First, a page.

|20 or 23s--advice requested||SpecialTater|
Jun 16, 2003 9:33 AM
|I'm currently running 700x23 Specialized Turbo tires (stock on the Allez Elite) but need a new rear due to a gash. I can get Michelin Axial Selects for a good price at the LBS but they are 700x20. What difference will I notice? Would I need to change both (the front's still in good shape) and keep the old front as a spare? What about the Specialzed Cippolini's? Those are a little more, but in my size and available today. Other suggestions are welcomed too.
Thanks from a newbie buying his first set of road tires...
Jun 16, 2003 9:39 AM
|I have run 23's for a long time. They are very comfortable and work well. If I was you I would stick with them. I have 2 bikes, and one I have to use 20's as there is not a lot of clearance between the rear wheel and frame and 23's rub the seat tube. It works well as it is a time trial bike, faster tires. If you are a newbie stick to the 23's. The 20's are a bit faster, but the 23's are safer and better, especially in the rain.
Use 20's if you like them in a race, or in my case I have no choice. Try gearlink.com for cheap tires, thats where I get mine.
|Pretty narrow...especially for the rear tire...||biknben|
Jun 16, 2003 9:43 AM
|The narrower you go the less air you put between you and the ground. That air is acts as a cushion. Many people go from a 23 to a 25 to add comfort. If you go down to a 20 you may notice a narsher ride. With less cushion you also increase the probability of pinch flats which are most likely in the rear.
Many would consider 20s best for time trial use. More aero with less frontal area. The dabate rages about which size offers the best traction.
Jun 16, 2003 9:52 AM
|Even at 135 pounds, I gave up on 20's years ago. The 23's will permit lower tire pressure, ride better and may also have lower rolling resistance.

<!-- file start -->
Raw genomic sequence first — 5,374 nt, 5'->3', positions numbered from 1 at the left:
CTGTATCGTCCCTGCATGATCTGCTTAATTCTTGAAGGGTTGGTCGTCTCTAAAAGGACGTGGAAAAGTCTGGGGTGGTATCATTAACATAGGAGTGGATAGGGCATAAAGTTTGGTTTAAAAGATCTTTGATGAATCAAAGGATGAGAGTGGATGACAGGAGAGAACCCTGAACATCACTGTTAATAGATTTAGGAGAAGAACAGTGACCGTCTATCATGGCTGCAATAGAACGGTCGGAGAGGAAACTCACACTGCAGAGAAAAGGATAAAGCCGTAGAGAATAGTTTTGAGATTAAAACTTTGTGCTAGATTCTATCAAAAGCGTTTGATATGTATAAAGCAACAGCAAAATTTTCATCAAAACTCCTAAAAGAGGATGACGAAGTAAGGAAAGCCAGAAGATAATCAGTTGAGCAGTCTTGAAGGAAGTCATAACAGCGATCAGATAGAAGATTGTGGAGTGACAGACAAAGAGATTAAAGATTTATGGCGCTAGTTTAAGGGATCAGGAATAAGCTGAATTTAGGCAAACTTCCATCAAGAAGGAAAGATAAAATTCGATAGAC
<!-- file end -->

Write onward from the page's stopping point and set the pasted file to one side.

Conti GP3000's have been my choice for years, just don't pay $50 for them. They can be had for $28-35.
Jun 16, 2003 3:39 PM
|like C-40, I have had personal experience (and I weigh even less than he does). 20s are not comfortable and offer no advantages outside TTs.|
|re: Go with 23's...||Mike Prince|
Jun 16, 2003 2:40 PM
|As others have said, 20's will not ride as well. Also, you will be more prone to tires without air (I can't say the f word). Also, if you really hit something hard, there is less protection (cushion) for the rim - I did this on railroad tracks in my youth and really messes up a nice rim - don't know if a 23 would have saved the day or not.
Anyhow, I'd go with the 23's. If the 20's are such a good deal, get one, put it on the front and put the good 23 on the back.
|re: real happy with the Michelin Axial Carbon||jrm|
Jun 16, 2003 2:52 PM
|In a 23. Kinda heavy bu they roll great.|
Jun 16, 2003 3:47 PM
|20's are way too thin for average riding. If you want good tires for not a lot of $$, get Panaracer Stradius pro's, elites, or the new Stradius extremes. Great tires for a lot less than some of the other, better known road tires.|
|Here's how to choose||Kerry|
Jun 16, 2003 5:25 PM
|If you don't get pinch flats at 110-120 psi, then you can ride the 20s at that pressure. You're very light and very light on the bike. In the likelihood that you do get pinch flats with 20s and those pressures, stay with the larger tires. For a while, 20s were all the rage because people could pump them harder and they weighed less. In practice, you get a harsh ride or risk pinch flats, and minimal reduction in rolling resistance even with the higher pressures because the casing still has to deflect a lot to create the contact patch.|
|20s are technically obsolete for road riding||BergMann|
Jun 16, 2003 8:14 PM
|In an age of 130-140 psi rated clinchers, there is absolutely no reason to submit yourself to the hazards of a 20 mm tire, unless you are paid large sums of money to ride them (i.e. trying to beat Lance in a TT).
If you're a rolling-resistance freak, pump up your 23s to 125psi+, and the contact area will be essentially identical to a set of 20s at the same pressure.